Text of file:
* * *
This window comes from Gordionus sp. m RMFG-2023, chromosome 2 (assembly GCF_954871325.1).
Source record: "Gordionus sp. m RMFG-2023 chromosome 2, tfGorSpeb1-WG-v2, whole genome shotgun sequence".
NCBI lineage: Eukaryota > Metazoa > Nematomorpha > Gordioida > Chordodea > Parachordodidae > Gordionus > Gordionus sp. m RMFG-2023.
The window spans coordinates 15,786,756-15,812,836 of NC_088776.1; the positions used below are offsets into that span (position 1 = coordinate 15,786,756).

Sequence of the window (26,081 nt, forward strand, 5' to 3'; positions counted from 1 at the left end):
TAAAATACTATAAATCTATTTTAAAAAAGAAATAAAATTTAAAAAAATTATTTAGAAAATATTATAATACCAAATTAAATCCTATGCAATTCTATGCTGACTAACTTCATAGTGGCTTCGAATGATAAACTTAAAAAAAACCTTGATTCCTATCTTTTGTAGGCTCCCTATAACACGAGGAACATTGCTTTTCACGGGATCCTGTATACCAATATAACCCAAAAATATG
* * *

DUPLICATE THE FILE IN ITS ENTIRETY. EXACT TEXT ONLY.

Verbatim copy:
This window comes from Gordionus sp. m RMFG-2023, chromosome 2 (assembly GCF_954871325.1).
Source record: "Gordionus sp. m RMFG-2023 chromosome 2, tfGorSpeb1-WG-v2, whole genome shotgun sequence".
NCBI lineage: Eukaryota > Metazoa > Nematomorpha > Gordioida > Chordodea > Parachordodidae > Gordionus > Gordionus sp. m RMFG-2023.
The window spans coordinates 15,786,756-15,812,836 of NC_088776.1; the positions used below are offsets into that span (position 1 = coordinate 15,786,756).

Sequence of the window (26,081 nt, forward strand, 5' to 3'; positions counted from 1 at the left end):
TAAAATACTATAAATCTATTTTAAAAAAGAAATAAAATTTAAAAAAATTATTTAGAAAATATTATAATACCAAATTAAATCCTATGCAATTCTATGCTGACTAACTTCATAGTGGCTTCGAATGATAAACTTAAAAAAAACCTTGATTCCTATCTTTTGTAGGCTCCCTATAACACGAGGAACATTGCTTTTCACGGGATCCTGTATACCAATATAACCCAAAAATATG